BUT...... as Hippo stated so well above, all the course can do is teach the basics and the mental principles. It is up to the rider to implement what he or she has learned, each and every time they ride. It has to be worked at until it becomes second nature. Forgetting the principles just once can be the one time they are needed the most. Each rider will also adapt what he or she has learned to their own riding style.

Then there are the physical skills like braking, swerving, emergency braking in a curve, braking then swerving, and swerving then braking, but also lots of simple things like covering the front brake and clutch while riding in traffic, gearing down while approaching a green light at higher speeds so you can take advantage of the transmission to help you slow if something unexpected happens.

There is so much more that can be listed JTF, but I guess the short answer is that the quick reaction necessary for safe riding has to be developed by each rider.... but it all starts with putting the brain in gear before putting the motorcycle in gear. And as a side note to that thought, it is amazing how many riders are 'brain impaired' when they are riding because of being tired, under the influence, etc. Even over the counter cold remedies can leave a rider 'brain impaired' when riding.

I used to tell my students to always think negative, and that is a positive way to ride. For example.... in the scan, identify and predict phases of being mentally prepared.... that car WILL turn left in front of me, that kid WILL chasee the ball into the street, that dog WILL run out in front of me, that car WILL turn right on red and does not see me, there WILL be deer where the signs say, there WILL be gravel in the turn, it WILL rain like the weather forecast said, etc,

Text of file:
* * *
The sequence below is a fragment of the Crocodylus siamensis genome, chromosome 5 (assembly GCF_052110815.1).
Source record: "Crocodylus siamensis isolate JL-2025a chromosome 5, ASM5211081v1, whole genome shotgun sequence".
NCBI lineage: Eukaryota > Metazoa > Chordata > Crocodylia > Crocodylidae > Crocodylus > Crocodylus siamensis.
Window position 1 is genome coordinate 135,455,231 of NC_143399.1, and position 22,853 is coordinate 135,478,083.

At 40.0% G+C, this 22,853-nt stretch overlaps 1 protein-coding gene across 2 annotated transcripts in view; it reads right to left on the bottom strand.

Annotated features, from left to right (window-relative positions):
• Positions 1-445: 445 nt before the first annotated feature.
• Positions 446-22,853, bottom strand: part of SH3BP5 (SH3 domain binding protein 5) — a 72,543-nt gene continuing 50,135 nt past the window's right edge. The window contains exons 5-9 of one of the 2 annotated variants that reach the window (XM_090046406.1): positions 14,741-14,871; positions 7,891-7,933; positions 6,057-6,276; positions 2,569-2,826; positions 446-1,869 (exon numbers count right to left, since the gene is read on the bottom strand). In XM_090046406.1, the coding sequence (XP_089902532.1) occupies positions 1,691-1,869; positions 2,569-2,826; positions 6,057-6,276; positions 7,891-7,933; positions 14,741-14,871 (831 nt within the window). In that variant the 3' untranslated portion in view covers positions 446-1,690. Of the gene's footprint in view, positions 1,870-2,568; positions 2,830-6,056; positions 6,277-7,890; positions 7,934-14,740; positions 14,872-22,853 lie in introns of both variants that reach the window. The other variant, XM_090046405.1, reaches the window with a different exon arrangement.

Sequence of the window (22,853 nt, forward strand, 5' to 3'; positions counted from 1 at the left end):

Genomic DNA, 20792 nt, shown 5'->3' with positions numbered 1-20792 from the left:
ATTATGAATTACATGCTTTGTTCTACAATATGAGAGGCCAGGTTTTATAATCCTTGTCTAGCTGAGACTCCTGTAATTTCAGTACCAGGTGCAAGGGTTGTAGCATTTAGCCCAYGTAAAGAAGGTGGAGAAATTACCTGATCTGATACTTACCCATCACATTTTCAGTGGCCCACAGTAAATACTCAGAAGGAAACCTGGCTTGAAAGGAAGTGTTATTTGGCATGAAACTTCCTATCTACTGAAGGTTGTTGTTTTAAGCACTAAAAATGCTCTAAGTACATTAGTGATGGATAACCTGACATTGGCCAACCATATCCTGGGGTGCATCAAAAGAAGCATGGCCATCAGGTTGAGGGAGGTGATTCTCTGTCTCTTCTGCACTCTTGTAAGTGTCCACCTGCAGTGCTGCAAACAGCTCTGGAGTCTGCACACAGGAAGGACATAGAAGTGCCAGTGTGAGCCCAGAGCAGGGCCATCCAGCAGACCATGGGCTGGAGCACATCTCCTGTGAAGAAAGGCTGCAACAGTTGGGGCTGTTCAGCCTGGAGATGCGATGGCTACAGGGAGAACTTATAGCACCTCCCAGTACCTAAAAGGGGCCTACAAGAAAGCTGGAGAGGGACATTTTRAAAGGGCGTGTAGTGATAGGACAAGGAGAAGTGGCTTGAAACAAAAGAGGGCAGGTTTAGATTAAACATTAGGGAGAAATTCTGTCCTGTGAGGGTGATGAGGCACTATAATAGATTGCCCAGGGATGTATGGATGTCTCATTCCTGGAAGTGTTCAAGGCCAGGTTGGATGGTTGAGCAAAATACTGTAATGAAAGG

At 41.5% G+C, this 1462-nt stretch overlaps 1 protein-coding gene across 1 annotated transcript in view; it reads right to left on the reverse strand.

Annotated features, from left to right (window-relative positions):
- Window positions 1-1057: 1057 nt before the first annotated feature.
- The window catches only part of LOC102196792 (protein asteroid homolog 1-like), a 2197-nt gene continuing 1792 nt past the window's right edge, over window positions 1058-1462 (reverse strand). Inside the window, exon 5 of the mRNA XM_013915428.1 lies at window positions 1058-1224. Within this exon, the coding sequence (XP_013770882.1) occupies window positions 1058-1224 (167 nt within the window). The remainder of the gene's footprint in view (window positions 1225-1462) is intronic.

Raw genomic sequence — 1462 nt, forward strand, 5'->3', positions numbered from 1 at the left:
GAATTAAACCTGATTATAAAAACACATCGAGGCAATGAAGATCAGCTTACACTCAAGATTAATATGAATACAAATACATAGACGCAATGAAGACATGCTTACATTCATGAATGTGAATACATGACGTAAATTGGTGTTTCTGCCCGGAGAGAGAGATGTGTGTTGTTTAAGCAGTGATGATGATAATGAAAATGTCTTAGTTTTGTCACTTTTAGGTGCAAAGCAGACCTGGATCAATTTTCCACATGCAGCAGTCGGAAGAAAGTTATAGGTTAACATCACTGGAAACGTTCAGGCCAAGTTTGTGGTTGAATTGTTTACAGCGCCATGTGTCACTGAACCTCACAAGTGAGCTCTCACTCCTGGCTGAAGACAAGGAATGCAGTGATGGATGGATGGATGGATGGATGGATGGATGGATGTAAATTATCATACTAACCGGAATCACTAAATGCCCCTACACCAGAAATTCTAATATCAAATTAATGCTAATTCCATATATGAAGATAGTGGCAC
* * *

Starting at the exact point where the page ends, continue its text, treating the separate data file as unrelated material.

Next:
One thing to keep in mind when talking about those 2 seconds as a reaction time....... at highway speeds, a rider usually has LESS THAN 2 seconds to COMPLETE all collision avoidance activities. Kind of a sobering thought.............................................

DaveT
 

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To the original post I would have to say little more can be added. I think the folks that spoke up here did a fine job and in particular I would like to thank Dave for his latest.

The decision to ride is a personal choice. If it is in your blood then it is wise to ensure a lifetime of joy ahead by being aware and ready for the risks.

Once understood, the risks all have a safegard. Once applied, the wind becomes part of your spirit and the concept of freedom takes on a life of it's own.

Convince yourself first, and then she who loves you will understand and accept your decision. If YOU have a concern and are unsure then you should wait. You will know you have come to a point where you KNOW you are going to ride, when the question posed...well...isn't.

Respectfully
 

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Many thanks for your very constructive input Dave. I wil pass on the SIPDE to my mates. Unfortunately we don't have any rider training courses here. We even have to go to Wales for the HOG courses! I suppose the basic rule is if you can learn to predict accident potential then there should be no need for emergency procedures.
Thanks again.